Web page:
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3 Blood Street
Pepperell, MA 01463
United States

Megan Carty is a Boston area contemporary abstract-expressionist painter who makes uplifting abstract landscape paintings for people who have a flair for bold statements and tailored style. Through her bubbly personality, her use of bright colors, and her positive healing message she's here to deliver joy for your well-dressed walls!

Blog

Being a Full-Time Artist AND a Full-Time Parent

Megan Carty

Hi friends!

OH MY!!! So, I spent all of September doing the 30 paintings in 30 days challenge and I DID it. As you can see, I didn't post here every day. The truth is, I was so exhausted by the time I finished at the end of the night I just went to bed. I found that getting my camera out, taking a nice photo, editing it, uploading it and doing a blog post was just too much to do in addition to the painting itself. I DID post each painting briefly to my personal (although it's not private) Facebook page. Luckily, the challenge was about CREATING the work and not about posting the work! SO, what did I learn?

1. You CAN paint even with 3 little kids around your feet! But, it takes A LOT of planning. I would decide on what kind of piece I wanted to make the night before and then I'd plan out all the colors. I'd also make a little "to-do" list in the morning and tackle each little item one at a time as I found pockets of time to do it. I would keep my supplies around me in the kitchen so I could lay down color whenever I could. Is this ideal? Nope. BUT each task added up to a finished painting in the end, so it WORKED! 

2. The previous point leads me to the fact that to paint consistently with children you have to be FLEXIBLE. I like to paint in large chunks of time. Give me 4 or 5 free hours and I'm a happy camper. Since that's just not possible these days I have had to find a new way of working. Now, I break the process of painting down into smaller steps and I do them each one at a time through the day. I use one or two colors at a time and just try my best to do what I can in the 10 minute window I have. If I waited for timing to be perfect I would never paint. I've had to take charge of my productivity and be as disciplined with my time as possible. My windows of time were 10 minute chunks. (blah).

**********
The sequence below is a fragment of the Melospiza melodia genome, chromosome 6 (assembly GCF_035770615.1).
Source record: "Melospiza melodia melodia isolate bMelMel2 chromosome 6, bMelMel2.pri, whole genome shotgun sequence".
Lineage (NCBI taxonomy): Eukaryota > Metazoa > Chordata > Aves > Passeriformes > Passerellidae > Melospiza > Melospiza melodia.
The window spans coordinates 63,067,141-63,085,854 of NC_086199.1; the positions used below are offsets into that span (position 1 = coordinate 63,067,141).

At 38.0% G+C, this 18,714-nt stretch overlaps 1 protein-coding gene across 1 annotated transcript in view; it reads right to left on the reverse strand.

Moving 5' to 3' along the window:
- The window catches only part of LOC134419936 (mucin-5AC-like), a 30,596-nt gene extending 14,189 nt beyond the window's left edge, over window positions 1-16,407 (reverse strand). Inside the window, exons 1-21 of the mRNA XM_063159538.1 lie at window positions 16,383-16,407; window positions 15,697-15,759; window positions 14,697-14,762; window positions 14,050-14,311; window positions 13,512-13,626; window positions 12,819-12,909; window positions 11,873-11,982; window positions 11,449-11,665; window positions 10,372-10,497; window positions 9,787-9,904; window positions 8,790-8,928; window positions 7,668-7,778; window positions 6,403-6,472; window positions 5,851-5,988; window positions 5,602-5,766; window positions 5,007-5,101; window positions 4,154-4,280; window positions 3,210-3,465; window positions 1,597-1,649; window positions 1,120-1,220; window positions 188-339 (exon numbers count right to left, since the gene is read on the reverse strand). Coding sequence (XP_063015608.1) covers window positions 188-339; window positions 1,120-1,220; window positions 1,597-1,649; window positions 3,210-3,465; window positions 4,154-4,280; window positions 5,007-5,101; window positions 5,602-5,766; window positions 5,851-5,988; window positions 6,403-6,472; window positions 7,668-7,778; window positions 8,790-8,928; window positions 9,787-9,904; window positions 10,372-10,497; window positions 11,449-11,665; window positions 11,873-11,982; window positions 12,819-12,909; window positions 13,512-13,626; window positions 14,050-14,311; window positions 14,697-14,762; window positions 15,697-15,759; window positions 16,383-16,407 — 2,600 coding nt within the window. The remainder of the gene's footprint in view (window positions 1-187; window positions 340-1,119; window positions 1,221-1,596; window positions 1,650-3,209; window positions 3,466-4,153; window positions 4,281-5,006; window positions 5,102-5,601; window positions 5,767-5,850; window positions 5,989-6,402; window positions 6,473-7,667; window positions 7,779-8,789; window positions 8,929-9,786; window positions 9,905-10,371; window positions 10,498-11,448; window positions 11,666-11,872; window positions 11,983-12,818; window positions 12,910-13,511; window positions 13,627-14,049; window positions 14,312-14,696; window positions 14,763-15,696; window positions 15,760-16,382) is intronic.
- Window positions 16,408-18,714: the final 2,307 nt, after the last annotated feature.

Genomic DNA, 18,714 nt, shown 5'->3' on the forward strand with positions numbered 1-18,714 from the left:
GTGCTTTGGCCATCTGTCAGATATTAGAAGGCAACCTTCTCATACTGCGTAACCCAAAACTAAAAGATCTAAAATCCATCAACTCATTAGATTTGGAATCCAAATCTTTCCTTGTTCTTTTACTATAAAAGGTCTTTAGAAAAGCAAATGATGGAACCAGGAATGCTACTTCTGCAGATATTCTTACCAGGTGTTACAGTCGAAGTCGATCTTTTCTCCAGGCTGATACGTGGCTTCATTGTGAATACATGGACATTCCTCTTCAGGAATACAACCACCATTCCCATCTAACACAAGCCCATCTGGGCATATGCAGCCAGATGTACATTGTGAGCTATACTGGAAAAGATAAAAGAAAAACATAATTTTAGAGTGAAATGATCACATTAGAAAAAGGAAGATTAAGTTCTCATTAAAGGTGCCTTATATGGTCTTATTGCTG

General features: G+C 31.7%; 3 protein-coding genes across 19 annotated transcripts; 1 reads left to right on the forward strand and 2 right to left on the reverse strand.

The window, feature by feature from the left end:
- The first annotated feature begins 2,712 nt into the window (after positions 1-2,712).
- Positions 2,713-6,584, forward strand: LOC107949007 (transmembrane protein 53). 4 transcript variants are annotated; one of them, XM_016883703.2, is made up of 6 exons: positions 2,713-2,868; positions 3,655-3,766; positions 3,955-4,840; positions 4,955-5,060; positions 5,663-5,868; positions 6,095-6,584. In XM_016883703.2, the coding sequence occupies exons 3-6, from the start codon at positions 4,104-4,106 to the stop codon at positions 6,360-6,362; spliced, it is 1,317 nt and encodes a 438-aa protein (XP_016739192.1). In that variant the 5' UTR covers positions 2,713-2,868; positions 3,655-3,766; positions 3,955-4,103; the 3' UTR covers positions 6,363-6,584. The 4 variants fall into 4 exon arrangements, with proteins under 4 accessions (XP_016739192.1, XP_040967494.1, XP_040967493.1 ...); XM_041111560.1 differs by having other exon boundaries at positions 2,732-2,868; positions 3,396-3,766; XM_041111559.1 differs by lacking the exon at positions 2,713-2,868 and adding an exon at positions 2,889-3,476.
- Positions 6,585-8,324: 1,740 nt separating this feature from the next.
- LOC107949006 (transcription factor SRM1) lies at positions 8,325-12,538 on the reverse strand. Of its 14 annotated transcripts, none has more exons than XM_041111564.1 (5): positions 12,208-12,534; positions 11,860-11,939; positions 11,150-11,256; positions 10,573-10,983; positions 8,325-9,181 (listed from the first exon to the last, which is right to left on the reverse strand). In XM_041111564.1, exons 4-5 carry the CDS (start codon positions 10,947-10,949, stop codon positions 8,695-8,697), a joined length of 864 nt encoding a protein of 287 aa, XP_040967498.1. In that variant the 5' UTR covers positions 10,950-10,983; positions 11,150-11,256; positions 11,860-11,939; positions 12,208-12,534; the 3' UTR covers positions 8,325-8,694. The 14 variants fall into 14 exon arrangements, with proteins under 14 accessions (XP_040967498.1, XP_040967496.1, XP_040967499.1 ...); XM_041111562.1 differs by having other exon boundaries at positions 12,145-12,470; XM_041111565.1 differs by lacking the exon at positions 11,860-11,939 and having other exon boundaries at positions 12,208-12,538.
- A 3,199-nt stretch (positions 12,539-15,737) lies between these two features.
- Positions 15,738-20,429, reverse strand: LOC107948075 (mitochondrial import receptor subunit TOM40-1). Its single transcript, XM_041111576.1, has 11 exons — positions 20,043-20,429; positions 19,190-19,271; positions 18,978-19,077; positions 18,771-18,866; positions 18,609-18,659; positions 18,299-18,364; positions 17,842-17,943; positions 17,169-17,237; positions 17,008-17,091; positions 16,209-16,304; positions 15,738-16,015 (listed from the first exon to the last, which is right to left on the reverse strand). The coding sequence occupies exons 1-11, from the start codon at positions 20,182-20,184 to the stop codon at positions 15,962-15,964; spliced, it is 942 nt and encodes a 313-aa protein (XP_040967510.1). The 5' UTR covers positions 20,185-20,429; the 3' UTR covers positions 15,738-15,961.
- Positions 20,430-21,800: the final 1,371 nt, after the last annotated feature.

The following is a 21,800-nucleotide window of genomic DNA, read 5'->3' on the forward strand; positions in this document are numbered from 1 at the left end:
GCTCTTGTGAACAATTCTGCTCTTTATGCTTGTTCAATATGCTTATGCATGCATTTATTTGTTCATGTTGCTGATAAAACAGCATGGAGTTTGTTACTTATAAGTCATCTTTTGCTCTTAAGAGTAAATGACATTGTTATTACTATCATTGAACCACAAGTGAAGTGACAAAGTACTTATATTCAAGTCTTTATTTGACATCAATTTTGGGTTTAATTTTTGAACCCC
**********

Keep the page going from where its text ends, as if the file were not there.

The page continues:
3. Work smaller...if you can. I was able to easily complete my paintings when they were a smaller size. I saved my larger pieces for the weekends when my husband was home. That worked out really well! 

4. I gave my kids little projects to do that kept them busy and focused for a half hour; and that was a big help. I would also wear my infant on my back in the carrier...he liked being able to see what was going on and he would eventually just fall asleep there. 

5. I edited my painting style to be more gestural and free. This allowed me to have more whimsical strokes and more movement in my work. It also worked better for me since I could work more quickly and get more finished. I'm happy with that!

6. Don't rely on nap-time. My kids are unpredictable with naps and I always ended up frustrated and angry. I never was able to do what I'd hoped to. SO I focused on doing my work while my kids were awake. When they did nap, I would take my break...eat, shower, breathe, throw some laundry in, etc. 

7. The evening time is for your spouse. It's easy to say "The kids are in bed, I'm gonna get my work done!" But, my marriage has to come first above everything. Without that, the whole unit crumbles. There were days I focused on work in the evening; but that was usually when my husband had things he wanted to do/things he wanted to watch on tv. If he was ok with it, then I would go ahead and paint. But, I always made (and continue to) sure that we had our time together after the kids went to sleep. If I need to do computer work, then I bring my laptop into the family room and sit next to him on the couch while I do it. At least we are near each other! 

8. To piggy-back on point 7, it also applies to the kids. I found that if I spent good quality fun time with them for a while, then they were content to leave me be to let me work for bits. So, we had a pattern of play, work, play, work. They were happy and content to do their own thing once we'd had quality time together. Then, when they ran out of "gas" playing alone, I would "fill up the tank" again with quality time together again. If I wanted time to paint, I needed to GIVE my time FIRST. 

I hope these tips make sense! I'm not a writer; but I figure you get what I'm trying to say! Ha! Being an artist while parenting is difficult. It takes a lot of planning, initiative, effort, and discipline. But it feels so good to get work done in a consistent way and it IS possible! Keep expectations realistic and know that this kind of pace is difficult to keep up every day. Pace yourself and adjust accordingly. Be gentle with yourself...you can only do so much. High fives all around!